How to Win

By Donald PenPrince

So I have this friend. He works for one of these tech companies in Silicon Valley. He’s a programmer. He earns thousands of dollars yearly, drives a Benz and lives in a house that’s the size of the one my father built after working all his life till retirement in one of the best oil companies. This guy is in his early 20s meanwhile. He’s ‘ballin’, doing all the fascinating things. I know what you want to say, he’s into internet fraud(yahoo yahoo) or something sinister. No he’s not. The idea that every rich Nigerian is, is wrong. Some of us can be smart, clever innovators.

So he’s smart. I know because I lived with him for a long time. He’s one of the most knowledgeable people I know. I even wrote a story about him.

So before Silicon Valley, before the Benz, before the house and beautiful girls, he was studying Forensic science and doing tutorials for white chicks abroad, also heavily in debt. And before this he was living with me in Abule Oja and we were drinking garri for days and brainstorming on how to change the world while struggling to get by. We had to share clothes and a couple other things. And no, not girls you pervert.

So I am opening an article about winning with this guy’s story. Is he winning? That’s subjective. But most of you would agree that a guy who drives a Benz, lives in a huge house and goes around with beautiful women is. Me, the part I pick is that he’s doing something we always talked about, making money from his trade, his craft, something he always dreamed about. And that’s what I consider winning. Doing the things you always dreamed of. So long as your dreams are worthwhile. Also of note is that he’s very young. Still in his early 20s now. And that’s young by Nigerian standards. I mean, we develop late here. Early 20s is not a bad time to be writing Jamb so I think he’s doing particularly well. I’m sure you do too. I mean, the Benz.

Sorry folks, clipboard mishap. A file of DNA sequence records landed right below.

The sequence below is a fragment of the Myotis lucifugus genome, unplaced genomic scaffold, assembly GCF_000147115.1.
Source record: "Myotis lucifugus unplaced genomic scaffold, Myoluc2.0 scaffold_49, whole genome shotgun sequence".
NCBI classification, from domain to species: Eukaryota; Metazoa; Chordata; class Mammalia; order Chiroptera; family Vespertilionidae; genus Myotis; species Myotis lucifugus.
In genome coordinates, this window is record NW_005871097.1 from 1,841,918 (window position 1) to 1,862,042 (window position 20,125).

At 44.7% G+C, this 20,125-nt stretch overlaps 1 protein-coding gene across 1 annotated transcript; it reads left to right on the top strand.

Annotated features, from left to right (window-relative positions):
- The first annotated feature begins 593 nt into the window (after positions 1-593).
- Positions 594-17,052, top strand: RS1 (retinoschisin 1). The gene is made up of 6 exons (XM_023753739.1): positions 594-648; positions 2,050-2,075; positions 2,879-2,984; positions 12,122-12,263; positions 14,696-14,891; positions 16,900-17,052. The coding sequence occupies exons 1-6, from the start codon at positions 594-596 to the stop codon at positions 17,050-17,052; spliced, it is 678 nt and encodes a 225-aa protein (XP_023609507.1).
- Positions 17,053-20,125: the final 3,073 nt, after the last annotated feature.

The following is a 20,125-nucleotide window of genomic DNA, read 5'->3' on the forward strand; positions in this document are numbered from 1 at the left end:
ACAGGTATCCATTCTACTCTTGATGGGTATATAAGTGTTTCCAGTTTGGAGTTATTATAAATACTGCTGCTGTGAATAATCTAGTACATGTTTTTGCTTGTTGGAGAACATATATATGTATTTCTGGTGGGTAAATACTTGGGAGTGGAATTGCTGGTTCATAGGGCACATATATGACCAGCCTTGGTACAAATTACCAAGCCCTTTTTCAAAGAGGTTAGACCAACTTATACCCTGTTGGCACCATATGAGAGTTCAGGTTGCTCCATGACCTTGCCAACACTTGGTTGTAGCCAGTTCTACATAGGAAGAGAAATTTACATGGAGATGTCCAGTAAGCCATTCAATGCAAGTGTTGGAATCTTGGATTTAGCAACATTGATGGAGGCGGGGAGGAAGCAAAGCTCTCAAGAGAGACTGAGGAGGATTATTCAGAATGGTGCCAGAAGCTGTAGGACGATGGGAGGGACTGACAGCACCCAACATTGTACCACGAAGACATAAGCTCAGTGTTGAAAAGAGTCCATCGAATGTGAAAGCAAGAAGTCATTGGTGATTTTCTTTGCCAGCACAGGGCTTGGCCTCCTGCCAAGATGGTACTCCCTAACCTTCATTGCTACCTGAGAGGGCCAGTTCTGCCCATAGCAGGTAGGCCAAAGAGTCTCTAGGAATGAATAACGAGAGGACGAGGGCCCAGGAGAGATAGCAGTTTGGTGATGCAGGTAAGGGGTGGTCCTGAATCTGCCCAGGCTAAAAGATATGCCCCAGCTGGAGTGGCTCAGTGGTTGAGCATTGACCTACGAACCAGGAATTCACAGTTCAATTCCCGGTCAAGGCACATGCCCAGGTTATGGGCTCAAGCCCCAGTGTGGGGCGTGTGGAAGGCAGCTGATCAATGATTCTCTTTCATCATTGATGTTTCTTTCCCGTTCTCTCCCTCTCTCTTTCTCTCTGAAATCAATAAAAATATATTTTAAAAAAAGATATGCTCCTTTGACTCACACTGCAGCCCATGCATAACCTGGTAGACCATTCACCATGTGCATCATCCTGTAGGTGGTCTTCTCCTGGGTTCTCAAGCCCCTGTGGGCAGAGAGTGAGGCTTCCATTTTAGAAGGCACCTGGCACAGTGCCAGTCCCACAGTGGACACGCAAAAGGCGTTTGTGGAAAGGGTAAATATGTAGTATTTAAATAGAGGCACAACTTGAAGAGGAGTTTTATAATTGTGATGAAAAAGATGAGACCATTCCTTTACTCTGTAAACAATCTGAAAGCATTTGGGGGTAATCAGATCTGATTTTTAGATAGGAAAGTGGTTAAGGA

So me and this dude are still in touch. Still close. We talk all the time, he sends me money every now and then. And I asked him one day. How do you win? How did you? And the answer he gives me is one sentence; find something to do, start it and keep at it. What??!! That it? Too simple. It sounded nonsensical to me who was looking for a magic-elixir answer then. It Sounded like typical Naija people telling you how they made it. ‘The Lord did it.’ But was that what he was doing? No. He was telling me the simple truth. It was a bit more complicated. But he wasn’t one for many words. I had to break it down over the years and I am now trying to explain what I got in so many words.

Find something to do, start it and keep at it. That time I thought, wasn’t I already doing something? So I just had to keep as I was already doing, nothing new? I wasn’t happy with that. I wanted to be told what to do. A specific action that would take weeks and then I would ‘blow.’ When this my guy bought his Benz, not his first car by then, the caption that went with his Instagram post of it was the famous Drake line ‘all it took was patience.’ Is that really all it takes? Mostly. If you have found what to do and started it. Not magic or secret wisdom. Sure those help too. If you can pay the price for magic. Even secret wisdom takes time to discern.

So this my guy. I’ll tell you a bit about his background in an attempt to disambiguate his answer on how to win. His dad was a Shell worker. They lived in Shell estate. One of the things he had access to early was the internet. He spent a lot of time on the internet. At a time when the internet was an extreme luxury. You had to spend thousands for a few hours and go for overnight browsing in cafes. Before then even. You needed millions to set up a browsing cafe. Most of us saved to use the internet then and only for a few mins. He had unlimited internet this early. The results, like I said he was very knowledge. He was also very savvy. He understood trends. He didn’t read books so much but he was very knowledgeable as I said. He knew a lot about everything and could give you indepth info on almost anything

He was a science student and I was the arts, the writer. But I recall he had more technical knowledge of writing and arts than I did. I think if he wanted to write he could have gone further than me. Not written better but gone further. Like I said he was knowledgeable. He understood trends. Not just trends. Things generally. Indepth understanding of .how they worked. But that wasn’t his biggest asset. I think the greatest thing he got was learning how to learn things from the Internet. This dude could teach himself anything from the internet. Tutorials and what not. He learnt how to produce before production was hot. He made beats, recorded songs himself, shot videos using a small camera we bought, learnt editing, edited them, learnt promotion and put out these videos which had thousands of views.